Thinking global, living local: Voices in a globalized world

Curing Aging Could Transform Society

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Some people want to live forever, and they are actively working to accomplish just that. These people view aging as a curable disease, and they are supporting and conducting research to cure it. I don’t share this goal, but I do agree that if they succeed, society could be dramatically transformed.

The dream of immortality is not about cheating death, hanging onto some minimal shred of life for as long as possible. It’s not about keeping the old alive. Instead, it’s about cheating the aging process. It means not just staying alive, but staying healthy.

Imagine keeping all your youthful strength and mental clarity as long as you’d like. You could still die if you want to, but you would get to choose when. In the meantime, you could get around to all those things you’ve been meaning to do but haven’t been able to find the time. Would you like to read the complete works of Shakespeare, or learn how to play ukelele? Would you like to perfect a magnum opus? If aging is cured, then you might just get your wish.

You would also have the opportunity to continue working for as long as you’d like. And here’s where we could see major changes to society. Consider this: Current life expectancy in the United States is about 78 years. A typical retirement age is 65. A college-educated worker will enter the workforce around age 22. That means that the person is working for 43 years and is doing other things for 35 years. 55% of the person’s life is spent as part of the workforce. For people who pursue graduate education, the percentage is even higher.

Now imagine that people could continue working for an extra 100 years. A college education would still take the first 22 years, and a retirement could still take the last 13. But the retirement is now at age 165, after working for 143 years. 80% of the person’s life would be spent as part of the workforce. Or, put differently, about 80% of people alive at any given time would be working, instead of 55% under given current life expectancies. This means more people to pay for education, social security, and everything else our society cares for.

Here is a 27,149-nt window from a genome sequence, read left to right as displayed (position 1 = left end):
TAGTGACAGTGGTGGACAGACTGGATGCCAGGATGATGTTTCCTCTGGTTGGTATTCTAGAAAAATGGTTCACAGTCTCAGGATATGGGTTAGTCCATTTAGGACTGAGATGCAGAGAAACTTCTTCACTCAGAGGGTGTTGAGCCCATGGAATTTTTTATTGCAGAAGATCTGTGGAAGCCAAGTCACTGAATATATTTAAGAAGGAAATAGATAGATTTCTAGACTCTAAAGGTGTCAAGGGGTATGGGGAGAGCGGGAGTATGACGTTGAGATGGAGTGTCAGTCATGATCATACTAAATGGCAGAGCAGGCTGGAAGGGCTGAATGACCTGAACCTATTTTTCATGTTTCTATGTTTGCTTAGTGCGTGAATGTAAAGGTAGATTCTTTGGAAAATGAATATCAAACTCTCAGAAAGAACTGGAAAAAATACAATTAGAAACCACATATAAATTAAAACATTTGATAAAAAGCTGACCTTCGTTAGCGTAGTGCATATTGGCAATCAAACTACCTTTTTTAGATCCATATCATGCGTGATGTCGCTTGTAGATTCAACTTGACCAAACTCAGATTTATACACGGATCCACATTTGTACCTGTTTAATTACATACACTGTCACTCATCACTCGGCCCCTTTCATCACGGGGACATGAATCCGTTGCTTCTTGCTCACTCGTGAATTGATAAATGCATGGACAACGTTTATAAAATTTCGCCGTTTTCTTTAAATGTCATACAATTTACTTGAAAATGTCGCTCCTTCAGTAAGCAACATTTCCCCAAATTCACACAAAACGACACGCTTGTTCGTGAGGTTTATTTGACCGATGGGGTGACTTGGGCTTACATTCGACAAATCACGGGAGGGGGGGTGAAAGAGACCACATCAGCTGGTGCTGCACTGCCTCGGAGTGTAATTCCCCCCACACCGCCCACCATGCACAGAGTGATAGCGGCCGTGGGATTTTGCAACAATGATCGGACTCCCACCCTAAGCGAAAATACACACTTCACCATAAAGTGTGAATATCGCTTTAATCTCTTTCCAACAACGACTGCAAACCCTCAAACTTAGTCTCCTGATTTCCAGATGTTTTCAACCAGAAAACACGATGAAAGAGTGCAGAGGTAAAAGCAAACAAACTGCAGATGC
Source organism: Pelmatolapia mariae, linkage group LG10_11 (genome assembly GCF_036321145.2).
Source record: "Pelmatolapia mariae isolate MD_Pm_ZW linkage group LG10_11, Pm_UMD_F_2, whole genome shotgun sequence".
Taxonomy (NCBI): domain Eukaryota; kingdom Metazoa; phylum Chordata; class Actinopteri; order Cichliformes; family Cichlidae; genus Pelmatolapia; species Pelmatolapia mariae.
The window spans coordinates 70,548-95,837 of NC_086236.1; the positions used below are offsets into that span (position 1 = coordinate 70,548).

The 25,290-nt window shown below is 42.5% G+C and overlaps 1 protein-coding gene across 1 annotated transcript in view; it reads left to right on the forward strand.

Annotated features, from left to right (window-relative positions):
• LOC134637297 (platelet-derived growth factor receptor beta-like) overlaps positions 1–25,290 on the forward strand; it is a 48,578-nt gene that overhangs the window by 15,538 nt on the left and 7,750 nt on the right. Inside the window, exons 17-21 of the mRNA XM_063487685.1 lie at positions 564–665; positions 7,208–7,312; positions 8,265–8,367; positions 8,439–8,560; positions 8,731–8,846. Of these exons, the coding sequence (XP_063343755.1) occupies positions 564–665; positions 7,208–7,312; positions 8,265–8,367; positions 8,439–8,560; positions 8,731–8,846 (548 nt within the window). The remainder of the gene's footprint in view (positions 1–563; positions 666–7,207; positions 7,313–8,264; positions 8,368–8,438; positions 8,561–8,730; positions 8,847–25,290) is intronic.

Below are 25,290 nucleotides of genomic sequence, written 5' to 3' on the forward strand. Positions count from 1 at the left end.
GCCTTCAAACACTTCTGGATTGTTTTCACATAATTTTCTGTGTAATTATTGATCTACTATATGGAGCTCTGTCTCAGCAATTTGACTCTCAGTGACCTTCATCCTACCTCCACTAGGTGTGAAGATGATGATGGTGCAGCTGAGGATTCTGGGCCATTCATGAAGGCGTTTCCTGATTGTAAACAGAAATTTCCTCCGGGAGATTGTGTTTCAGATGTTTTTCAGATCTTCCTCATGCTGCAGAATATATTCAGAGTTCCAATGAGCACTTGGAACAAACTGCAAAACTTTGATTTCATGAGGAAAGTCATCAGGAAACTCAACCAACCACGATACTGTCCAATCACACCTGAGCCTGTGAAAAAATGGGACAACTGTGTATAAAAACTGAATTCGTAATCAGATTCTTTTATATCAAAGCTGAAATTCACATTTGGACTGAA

Of course, we wouldn’t treat a 143 year career the same as we treat a 43 year career. Anyone working that long would have much more opportunity for advanced training, and for putting that training to use. With current life expectancies, decades of wisdom and experience are lost every time a talented professional retires. We should be grateful that these people have contributed as much as they have, but we should also consider how much they could contribute, if only they were with us for longer.

The virtues of age extend beyond the professional realm. If you were reading the complete works of Shakespeare, imagine the Bard himself still being around to discuss his works with you. While we probably can’t bring him back from the dead, we may be able to keep today’s great writers alive for future generations to enjoy. Similarly, we couldn’t bring back our great-great-great-great-great grandparents to teach us about our family history, but we could keep ourselves alive to teach our history to our descendants.

Here one might wonder if curing aging would lead to overpopulation. I personally doubt it. Instead, I expect that people would simply wait longer before having children. I say this as a 31 year old surrounded by decisions about having kids. People around my age, at least in the United States, face a delicate balance of waiting long enough to have more personal and professional security, but not waiting so long that our bodies are no longer up to the task. If our bodies could stay healthier for longer, then we could gain more security first and have children when we wanted to, instead of when we need to. That would be a great advantage.

Ultimately, however, I do not view curing aging as the most important task for society. In terms of health, I think we can get much more progress by focusing on simple adjustments like improving basic nutrition and exercise. And relative to other issues, I think we would be wise to focus on the big catastrophes that threaten everyone’s health – things like climate change, nuclear warfare, and pandemics. If this means that I don’t get to live to be 178, that’s fine with me, as long as the next generations are there to continue humanity’s great journey.

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Seth Baum Twitter: sethbaumSeth

Executive Director of the Global Catastrophic Risk Institute ( Based in New York City. Recently finished PhD from Penn State Geography & post-doc at Columbia University Center for Research on Environmental Decisions. Active with the Society for Risk Analysis on global catastrophic risks, which are risks of events that could significantly harm or even destroy civilization at the global scale.


  • Elizabeth Witzke-Baum


    It is very important to consider how to keep elderly people actively engaged in society and have meaningful activities and work. Keeping healthy mentally and physically is important. We also need to encourage intergenerational respect, so that older people keep an open mind and listen to younger people in order to understand change in society, as many ideas will improve current problems. Also, if older people interact with younger people, they may be able to impart wisdom that experience provides.


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